As a boy growing up in the always-fascinating 1970s, I wasn’t especially fond of fall. From my youthful perspective, autumns in New York typically represented abrupt and unpleasant endings of pleasant summers and—most critical of all—the beginnings of agonizingly long school years. However, there were a handful of silver linings in those past autumnal clouds, like the three networks’ spanking new prime-time TV schedules. Brand new episodes of familiar and favorite shows—like Kojak and Sanford and Son—plus a fair share of debut programs to sample, made fall evenings the highlight of increasingly dark days. Back then, sitting in front of the boob tube was a welcome elixir for the autumn blues.
Well, that was then and this is now. The three networks—CBS, NBC, and ABC—still promote their fall prime-time schedules in the months of September and October. But the competition is stiffer than ever before. There are cable channels aplenty to tune into and countless other visual distractions to occupy one's time. When I mull over this extended, hysterical, and most bizarre of election years—this latest autumn in New York for me—I can’t help but hark back to the good old days. Or, I should say, the good old nights. When I was a fourth grader in St. John’s grammar school, 1971-72, Friday evenings were a special time. Weekends were in the offing and the ABC prime-time lineup on that most appreciated of weekdays was quite something: The Brady Bunch, The Partridge Family, Room 222, The Odd Couple, and Love, American Style. I recall watching these shows one after another, missing Love, American Style occasionally because it was at once past my bedtime and rather adult-themed. Fast forward to the seventh grade, 1974-75, and CBS’s mind-boggling Saturday night offering: All in the Family, The Jeffersons, The Mary Tyler Moore Show, The Bob Newhart Show, and The Carol Burnett Show.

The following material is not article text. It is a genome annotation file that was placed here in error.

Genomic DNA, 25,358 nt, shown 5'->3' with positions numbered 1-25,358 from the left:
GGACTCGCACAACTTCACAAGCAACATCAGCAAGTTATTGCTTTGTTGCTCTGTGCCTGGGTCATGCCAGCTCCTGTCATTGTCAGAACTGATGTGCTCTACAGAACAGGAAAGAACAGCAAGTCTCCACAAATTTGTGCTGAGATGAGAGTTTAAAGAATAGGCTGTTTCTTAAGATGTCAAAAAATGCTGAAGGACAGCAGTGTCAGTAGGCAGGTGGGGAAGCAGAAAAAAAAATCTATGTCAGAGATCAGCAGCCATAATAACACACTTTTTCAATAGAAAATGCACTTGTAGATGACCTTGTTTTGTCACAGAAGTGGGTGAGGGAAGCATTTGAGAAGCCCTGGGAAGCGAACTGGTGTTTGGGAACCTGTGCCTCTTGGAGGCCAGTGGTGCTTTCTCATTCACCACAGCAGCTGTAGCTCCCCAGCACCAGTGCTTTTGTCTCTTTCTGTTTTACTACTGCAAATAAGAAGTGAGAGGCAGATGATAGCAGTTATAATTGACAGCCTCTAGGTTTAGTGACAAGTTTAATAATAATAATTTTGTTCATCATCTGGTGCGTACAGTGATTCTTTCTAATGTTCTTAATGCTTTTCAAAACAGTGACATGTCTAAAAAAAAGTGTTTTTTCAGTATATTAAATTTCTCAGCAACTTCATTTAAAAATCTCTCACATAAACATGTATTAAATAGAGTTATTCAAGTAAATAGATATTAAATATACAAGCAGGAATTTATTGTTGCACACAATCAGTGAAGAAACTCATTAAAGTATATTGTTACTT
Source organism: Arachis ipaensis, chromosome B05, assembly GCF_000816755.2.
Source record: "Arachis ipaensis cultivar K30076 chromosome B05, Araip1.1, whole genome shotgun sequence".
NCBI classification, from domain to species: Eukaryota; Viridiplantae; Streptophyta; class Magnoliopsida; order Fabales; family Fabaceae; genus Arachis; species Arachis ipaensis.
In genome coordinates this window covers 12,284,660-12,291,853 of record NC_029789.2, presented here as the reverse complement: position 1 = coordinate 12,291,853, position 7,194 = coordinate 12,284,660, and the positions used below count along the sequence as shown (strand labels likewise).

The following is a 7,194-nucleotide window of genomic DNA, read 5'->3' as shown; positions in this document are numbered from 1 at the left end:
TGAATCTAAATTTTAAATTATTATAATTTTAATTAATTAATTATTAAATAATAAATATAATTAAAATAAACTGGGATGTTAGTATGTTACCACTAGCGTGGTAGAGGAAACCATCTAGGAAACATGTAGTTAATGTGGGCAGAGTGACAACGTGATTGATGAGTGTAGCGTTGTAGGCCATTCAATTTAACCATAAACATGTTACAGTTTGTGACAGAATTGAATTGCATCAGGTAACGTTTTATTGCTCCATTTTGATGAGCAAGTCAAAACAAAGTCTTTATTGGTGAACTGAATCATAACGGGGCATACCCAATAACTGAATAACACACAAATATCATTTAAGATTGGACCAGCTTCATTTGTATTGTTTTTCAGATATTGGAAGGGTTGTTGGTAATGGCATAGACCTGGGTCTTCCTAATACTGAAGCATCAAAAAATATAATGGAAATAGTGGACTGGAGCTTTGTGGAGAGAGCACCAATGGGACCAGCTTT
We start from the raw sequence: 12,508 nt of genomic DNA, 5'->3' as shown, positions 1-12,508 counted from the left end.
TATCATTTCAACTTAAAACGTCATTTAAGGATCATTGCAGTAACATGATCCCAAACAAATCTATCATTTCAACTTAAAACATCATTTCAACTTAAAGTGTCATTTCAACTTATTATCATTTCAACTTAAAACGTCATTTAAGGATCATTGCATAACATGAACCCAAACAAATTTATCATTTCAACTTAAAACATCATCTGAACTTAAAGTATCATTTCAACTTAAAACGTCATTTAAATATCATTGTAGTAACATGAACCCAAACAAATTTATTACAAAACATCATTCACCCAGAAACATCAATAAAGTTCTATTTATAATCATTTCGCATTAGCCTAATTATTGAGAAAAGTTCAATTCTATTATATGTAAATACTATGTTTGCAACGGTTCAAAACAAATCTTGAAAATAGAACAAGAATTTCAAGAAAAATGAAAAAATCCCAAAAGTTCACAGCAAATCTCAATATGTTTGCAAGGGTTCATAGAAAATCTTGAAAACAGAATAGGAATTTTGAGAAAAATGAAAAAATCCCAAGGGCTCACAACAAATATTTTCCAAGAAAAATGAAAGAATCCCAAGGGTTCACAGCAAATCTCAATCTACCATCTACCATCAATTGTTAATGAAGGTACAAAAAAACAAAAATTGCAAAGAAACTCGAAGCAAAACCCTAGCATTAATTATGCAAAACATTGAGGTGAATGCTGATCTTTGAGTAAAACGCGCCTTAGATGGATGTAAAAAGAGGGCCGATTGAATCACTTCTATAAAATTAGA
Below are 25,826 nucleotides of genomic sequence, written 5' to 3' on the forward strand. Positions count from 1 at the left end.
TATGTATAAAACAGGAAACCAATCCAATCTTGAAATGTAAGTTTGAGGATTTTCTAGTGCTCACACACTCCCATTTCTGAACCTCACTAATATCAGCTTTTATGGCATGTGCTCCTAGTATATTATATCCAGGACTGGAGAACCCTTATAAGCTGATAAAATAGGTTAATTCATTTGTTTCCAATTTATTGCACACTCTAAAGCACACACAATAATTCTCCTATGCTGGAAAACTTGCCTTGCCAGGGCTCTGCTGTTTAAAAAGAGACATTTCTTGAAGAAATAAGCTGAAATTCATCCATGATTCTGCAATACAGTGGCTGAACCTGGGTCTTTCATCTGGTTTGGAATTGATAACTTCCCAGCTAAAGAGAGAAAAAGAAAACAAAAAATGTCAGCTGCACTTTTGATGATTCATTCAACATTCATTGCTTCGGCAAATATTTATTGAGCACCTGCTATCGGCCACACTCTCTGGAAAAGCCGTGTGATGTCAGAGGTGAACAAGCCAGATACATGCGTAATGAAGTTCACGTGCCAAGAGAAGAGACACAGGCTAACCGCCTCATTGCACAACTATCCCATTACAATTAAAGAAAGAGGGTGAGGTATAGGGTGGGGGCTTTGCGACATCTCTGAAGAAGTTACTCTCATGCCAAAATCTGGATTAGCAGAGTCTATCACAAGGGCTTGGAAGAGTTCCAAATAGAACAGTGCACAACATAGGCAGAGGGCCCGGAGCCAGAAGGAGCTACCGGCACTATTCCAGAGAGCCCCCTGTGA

For sure, it was a less insane time because of the prime-time bounty. I gave some serious thought recently to this singular time of year—to fall. The leaves turn a kaleidoscope of colors and fall, which means—for me at least—a lot of sweeping and bagging. But I’m old-fashioned. Nowadays, excruciatingly loud leaf blowers are the rage—they should be outlawed—and compound the insanity that is seemingly everywhere. For some strange reason in this fallback of mine, I remembered looking forward to, and eventually watching, a couple of brand new sitcoms on the 1970s fall network schedules: The Montefuscos,with the always-impressive Joe Sirola—who is happily still among the living—and The Dumplings, with the always-large James Coco, who is not. The former series ran for nine episodes in 1975, and the latter, for ten episodes in 1976. I suspect I watched them all.
Consider, though, how times have changed. We’ve got a whole lot more to choose from on television and via other venues. But less is sometimes better, I believe, even if The Montefuscos and The Dumplings weren’t exactly laugh riots. When cable TV first came my way, I took advantage of the additional choices and watched nascent political debate shows like Crossfire with Tom Braden debating Pat Buchanan. And then along came FOX, MSNBC, and more and more contentious blather night after night after night. Too many people have gotten hopelessly hooked on the daily vitriol, and it's definitely taken its toll.
Happily, I've weaned myself off of all that but, unhappily, can’t fall back—like in those days gone by—on the prime-time lineups of the networks. Netflix streaming has been my savior in these stressed times. Stream along with me, I say, and watch Poirot, Inspector George Gently, and Foyle’s War. Let the talking heads talk to the wall for a day or two or three, Sing a happy song. You’ll feel better. You’ll be less angry, too, with lower blood pressure. Remember that Mary Richards could turn the world on with her smile. And neither Bill O’Reilly nor Chris Matthews can do that.